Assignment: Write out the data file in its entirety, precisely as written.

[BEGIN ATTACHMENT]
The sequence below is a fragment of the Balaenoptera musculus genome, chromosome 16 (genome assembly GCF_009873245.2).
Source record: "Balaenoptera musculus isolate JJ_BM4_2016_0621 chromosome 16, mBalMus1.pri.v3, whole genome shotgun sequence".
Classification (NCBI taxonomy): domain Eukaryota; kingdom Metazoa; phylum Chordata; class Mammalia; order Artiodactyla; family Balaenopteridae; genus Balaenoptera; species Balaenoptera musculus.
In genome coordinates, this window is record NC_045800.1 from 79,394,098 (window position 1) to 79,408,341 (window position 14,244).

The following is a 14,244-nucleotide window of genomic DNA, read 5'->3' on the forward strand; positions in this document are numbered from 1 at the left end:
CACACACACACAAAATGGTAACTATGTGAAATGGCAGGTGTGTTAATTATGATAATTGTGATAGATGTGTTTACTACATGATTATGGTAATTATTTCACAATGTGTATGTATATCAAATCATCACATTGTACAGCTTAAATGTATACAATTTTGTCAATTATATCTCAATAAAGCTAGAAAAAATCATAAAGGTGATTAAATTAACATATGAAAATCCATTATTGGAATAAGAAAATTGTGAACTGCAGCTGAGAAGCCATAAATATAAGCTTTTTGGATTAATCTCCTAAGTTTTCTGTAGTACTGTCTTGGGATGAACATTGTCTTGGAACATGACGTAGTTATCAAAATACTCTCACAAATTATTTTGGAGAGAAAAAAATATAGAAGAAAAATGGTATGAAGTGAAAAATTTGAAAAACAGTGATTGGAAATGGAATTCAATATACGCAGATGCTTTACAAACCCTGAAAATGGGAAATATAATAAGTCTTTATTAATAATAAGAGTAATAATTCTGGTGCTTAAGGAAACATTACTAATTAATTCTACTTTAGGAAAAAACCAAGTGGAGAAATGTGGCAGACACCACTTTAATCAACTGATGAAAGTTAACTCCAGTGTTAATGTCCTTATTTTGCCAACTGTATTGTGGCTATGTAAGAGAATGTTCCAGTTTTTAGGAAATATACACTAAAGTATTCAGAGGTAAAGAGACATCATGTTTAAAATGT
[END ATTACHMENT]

The sequence below is a fragment of the Balaenoptera musculus genome, chromosome 16 (genome assembly GCF_009873245.2).
Source record: "Balaenoptera musculus isolate JJ_BM4_2016_0621 chromosome 16, mBalMus1.pri.v3, whole genome shotgun sequence".
Classification (NCBI taxonomy): domain Eukaryota; kingdom Metazoa; phylum Chordata; class Mammalia; order Artiodactyla; family Balaenopteridae; genus Balaenoptera; species Balaenoptera musculus.
In genome coordinates, this window is record NC_045800.1 from 79,394,098 (window position 1) to 79,408,341 (window position 14,244).

The following is a 14,244-nucleotide window of genomic DNA, read 5'->3' on the forward strand; positions in this document are numbered from 1 at the left end:
CACACACACACAAAATGGTAACTATGTGAAATGGCAGGTGTGTTAATTATGATAATTGTGATAGATGTGTTTACTACATGATTATGGTAATTATTTCACAATGTGTATGTATATCAAATCATCACATTGTACAGCTTAAATGTATACAATTTTGTCAATTATATCTCAATAAAGCTAGAAAAAATCATAAAGGTGATTAAATTAACATATGAAAATCCATTATTGGAATAAGAAAATTGTGAACTGCAGCTGAGAAGCCATAAATATAAGCTTTTTGGATTAATCTCCTAAGTTTTCTGTAGTACTGTCTTGGGATGAACATTGTCTTGGAACATGACGTAGTTATCAAAATACTCTCACAAATTATTTTGGAGAGAAAAAAATATAGAAGAAAAATGGTATGAAGTGAAAAATTTGAAAAACAGTGATTGGAAATGGAATTCAATATACGCAGATGCTTTACAAACCCTGAAAATGGGAAATATAATAAGTCTTTATTAATAATAAGAGTAATAATTCTGGTGCTTAAGGAAACATTACTAATTAATTCTACTTTAGGAAAAAACCAAGTGGAGAAATGTGGCAGACACCACTTTAATCAACTGATGAAAGTTAACTCCAGTGTTAATGTCCTTATTTTGCCAACTGTATTGTGGCTATGTAAGAGAATGTTCCAGTTTTTAGGAAATATACACTAAAGTATTCAGAGGTAAAGAGACATCATGTTTAAAATGT